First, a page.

Spinal osteochondromas are seen in 1-4% of solitary osteochondromas and 7-9% of hereditary varieties. In fact, the occurrence is twice as common in the hereditary variant compared to the solitary group (77% vs. 33%). The demographic pattern as reported in literature reveals that they are more common in males, and the mean age is 20 years in the hereditary variety and 30 years in the solitary subtype. It is rare in the pediatric age group. Radiation-induced osteochondromas of the spine have also been reported. Majority of spinal osteochondromas are asymptomatic, and features of spinal cord or root compression are seen in few. The mean time for symptomatic presentation was reported as 3.9 years. In the neural arch, which is the commonest site of origin, the compression is usually from the posterolateral side, though rarely cases with anterior compression are reported in the literature. CT and MRI are both complementary in diagnosis; while the MRI reveals the extent of cord compression and the cartilaginous part of the tumor, CT scan defines the bony extent. The features typical of osteochondroma in a spinal CT scan are a) roundish, sharply outlined mass, b) bone-like density with scattered calcification, c) paraspinal dumbbell or eccentric intraspinal location, d) osteosclerotic changes in neighboring bone and e) lack of contrast enhancement. Surgical treatment improves the neurodeficit in 81% of the cases, and recurrence is seen in only 4% of cases on long-term follow-up.
Our cases were unique in that the patients were very young, all of them were females and they presented differently with radiculopathy and myelopathy respectively. One had multiple exostoses, and in the other the spinal osteochondroma was solitary. Surgical treatment was not effective in reversing the neurodeficit in one case.
Spinal osteochondromas are to be remembered as rare etiology of spinal cord or root compression in the child and adolescent.
|1||Murphey MD, Choi JJ, Kransdorf MJ, Flemming DJ, Gannon FH. Imaging of osteochondroma: Variants of and complications with radiologic-pathologic correlation. Radiographics 2000;20:1407-34. |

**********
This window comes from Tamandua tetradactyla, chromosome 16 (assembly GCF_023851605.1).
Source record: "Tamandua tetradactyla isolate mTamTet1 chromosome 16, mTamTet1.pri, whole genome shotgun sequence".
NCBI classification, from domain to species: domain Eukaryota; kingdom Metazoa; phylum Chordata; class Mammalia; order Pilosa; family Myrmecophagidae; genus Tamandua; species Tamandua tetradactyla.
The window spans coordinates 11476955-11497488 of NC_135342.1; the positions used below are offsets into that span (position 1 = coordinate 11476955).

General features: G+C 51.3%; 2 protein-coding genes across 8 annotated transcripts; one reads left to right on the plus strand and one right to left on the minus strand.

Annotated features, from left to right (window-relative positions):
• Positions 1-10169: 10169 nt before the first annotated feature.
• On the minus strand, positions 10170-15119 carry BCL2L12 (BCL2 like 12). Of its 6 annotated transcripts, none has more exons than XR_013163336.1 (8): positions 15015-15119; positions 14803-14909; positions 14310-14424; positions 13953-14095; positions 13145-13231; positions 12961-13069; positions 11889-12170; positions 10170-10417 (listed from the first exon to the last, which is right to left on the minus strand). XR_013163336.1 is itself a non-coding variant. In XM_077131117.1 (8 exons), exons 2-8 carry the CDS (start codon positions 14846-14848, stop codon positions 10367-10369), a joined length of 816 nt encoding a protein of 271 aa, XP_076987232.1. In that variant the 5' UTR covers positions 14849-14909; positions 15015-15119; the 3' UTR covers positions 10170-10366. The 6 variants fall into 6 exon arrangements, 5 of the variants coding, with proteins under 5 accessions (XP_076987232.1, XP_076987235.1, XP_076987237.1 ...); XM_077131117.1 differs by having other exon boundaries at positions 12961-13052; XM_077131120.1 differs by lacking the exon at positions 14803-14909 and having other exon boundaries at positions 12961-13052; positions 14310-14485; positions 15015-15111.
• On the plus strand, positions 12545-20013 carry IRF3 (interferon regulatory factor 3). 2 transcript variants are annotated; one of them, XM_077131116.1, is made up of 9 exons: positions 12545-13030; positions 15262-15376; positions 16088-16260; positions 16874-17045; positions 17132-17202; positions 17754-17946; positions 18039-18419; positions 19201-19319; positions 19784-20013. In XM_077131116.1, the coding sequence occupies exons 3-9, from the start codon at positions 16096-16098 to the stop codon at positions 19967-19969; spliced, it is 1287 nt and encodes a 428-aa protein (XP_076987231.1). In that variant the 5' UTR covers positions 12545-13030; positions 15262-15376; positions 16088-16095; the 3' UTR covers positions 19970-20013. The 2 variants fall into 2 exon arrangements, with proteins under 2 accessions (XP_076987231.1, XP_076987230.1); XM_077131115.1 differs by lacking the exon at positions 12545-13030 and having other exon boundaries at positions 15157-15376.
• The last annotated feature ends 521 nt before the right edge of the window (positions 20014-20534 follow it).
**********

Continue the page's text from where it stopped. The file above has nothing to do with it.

|2||Khosla A, Martin DC, Awwad EE. The solitary intraspinal vertebral osteochondroma. An unusual cause of compressive myelopathy: Features and literature review. Spine 1999;24:77-81.|
|3||Govender S, Parbhoo AH. Osteochondroma with compression of the spinal cord. A report of two cases. J Bone Joint Surg Br 1999;81:667-9. |
|4||Albrecht S, Gutchfield JS, SeGall GK. On spinal osteochondromas. J Neurosurg 1992;77:247-52.|
|5||Silber JS, Mathur S, Ecker M. A solitary osteochondroma of the pediatric thoracic spine: A case report and review of literature. Am J Orthop 2000;29:711-4.|
|6||Gorospe L, Madrid-Muniz C, Royo A, Garcia-Raya P, Alvarez-Ruiz F, Lopez-Barea F. Radiation induced osteochondroma of the T4 vertebra causing spinal cord compression. Eur Radiol 2002;12:844-8.|
|7||Sharma MC, Arora R, Deol PS, Mahapatra AK, Mehta VS, Sarkar C. Osteochondroma of the spine: An enigmatic tumor of the spinal cord. A series of 10 cases. J Neurosurg Sci 2002;46:66-70.|
|8||Grivas TB, Polyzois VD, Xarchas K, Liapi G, Korres D. Seventh cervical body solitary osteochondroma: Report of a case and review of the literature. Eur Spine J 2005;14:795-8.|
|9||Spallone A, di Lorenzo N, Nardi P, Nolleti A. Spinal osteochondroma diagnosed by computer tomography. Report of two cases and review of literature. Acta Neurochir (Wien) 1981;58:105-14.|
|10||Gille O, Pointillart V, Vital JM. Course of spinal solitary osteochondromas. Spine 2005;30:E13-9.|